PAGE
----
UEFA Dumps On Man City with a 2-Year Champions League Ban
So much for the dark snark of if you're not cheating, you're not trying.
- The Houston Astros gave baseball a whole new meaning to Bang the Drum Slowly, and now
- Manchester City's been caught cooking the books to hide its definance of UEFA's financial fair play rules.
The difference, though, is that the 'Stros' are seemingly getting away with having their pee-pee whacked, while City's been tossed from the ATM machine that is UEFA's Champions League.
Simply put, the purpose of UEFA's financial fair play rules is to prevent mega-wealthy football club owners from pouring wads of dosh into their payrolls to scarf up the best talent out there, as if most of the big brands don't do that already.
City's owned by a bottomless pit of money known as the Abu Dhabi United Group. The Sheikh who owns it is a member of that Emirate's ruling family, meaning they actually do have infinite dosh.
This also means they're accustomed to doing whatever the hell they feel like doing, because who's gonna stop them?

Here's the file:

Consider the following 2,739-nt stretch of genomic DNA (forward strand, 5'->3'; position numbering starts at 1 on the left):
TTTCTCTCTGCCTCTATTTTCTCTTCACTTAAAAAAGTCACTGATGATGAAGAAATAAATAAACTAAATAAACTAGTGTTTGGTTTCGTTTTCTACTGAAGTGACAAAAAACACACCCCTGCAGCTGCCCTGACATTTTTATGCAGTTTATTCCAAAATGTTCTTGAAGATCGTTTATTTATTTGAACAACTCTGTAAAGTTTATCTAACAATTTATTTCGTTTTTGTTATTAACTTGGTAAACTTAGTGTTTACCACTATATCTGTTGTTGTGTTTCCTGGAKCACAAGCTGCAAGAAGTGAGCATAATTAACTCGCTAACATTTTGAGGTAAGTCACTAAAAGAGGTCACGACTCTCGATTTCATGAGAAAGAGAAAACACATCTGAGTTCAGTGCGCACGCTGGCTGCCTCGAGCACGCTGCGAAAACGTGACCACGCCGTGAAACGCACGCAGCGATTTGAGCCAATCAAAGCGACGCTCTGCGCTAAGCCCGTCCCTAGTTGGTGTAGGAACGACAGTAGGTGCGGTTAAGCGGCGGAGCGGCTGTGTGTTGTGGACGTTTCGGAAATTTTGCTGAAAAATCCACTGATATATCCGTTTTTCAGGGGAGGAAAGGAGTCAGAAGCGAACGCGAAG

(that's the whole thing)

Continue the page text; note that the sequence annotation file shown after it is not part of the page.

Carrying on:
It probably seemed like a simple matter for this particular Sheikh to claim sponsors had ponied up £67.5million (approximately $88million) for naming rights on City's kit when in reality the cash was mostly his.
Somehow, Germany's Der Spiegel magazine got hold of a few emails and documents from 2018 that exposed this dastardly plan like an open overcoat.
UEFA started doing some digging shortly thereafter, and ...
In that rarefied 1%er air where money is an abstract given, even the $200million in lost revenue would be a drop in the Arabian Gulf if not for the fact that this ban -- if upheld by whichever court gets the last say -- will be the gift that keeps on giving.
If a club can't spend more than it earns -- a not-so-novel thought to most people -- then City's gonna be restricted in the signing ability for more than the life of the ban.
In other words, it won't just be Pep Guardiola who could be heading for the door. Dude might say differently to keep up morale, but these will be interesting times for him.
Most of City's key players are under contract until 2023, but one of the main reasons they became Citizens is to compete for the big trophies. If the likes of Raheem Sterling, Sergio Agüero, and Kevin de Bruyne want to leave, the club would be hard pressed to stop them.
City clearly won't need any added motivation when they meet Real Madrid in Champions League action late this month, but the thought that this may well be their last bite of the cherry in this competition for a while will surely be front and center on their minds.
Meanwhile, the action that matters is gonna happen in a European court somewhere.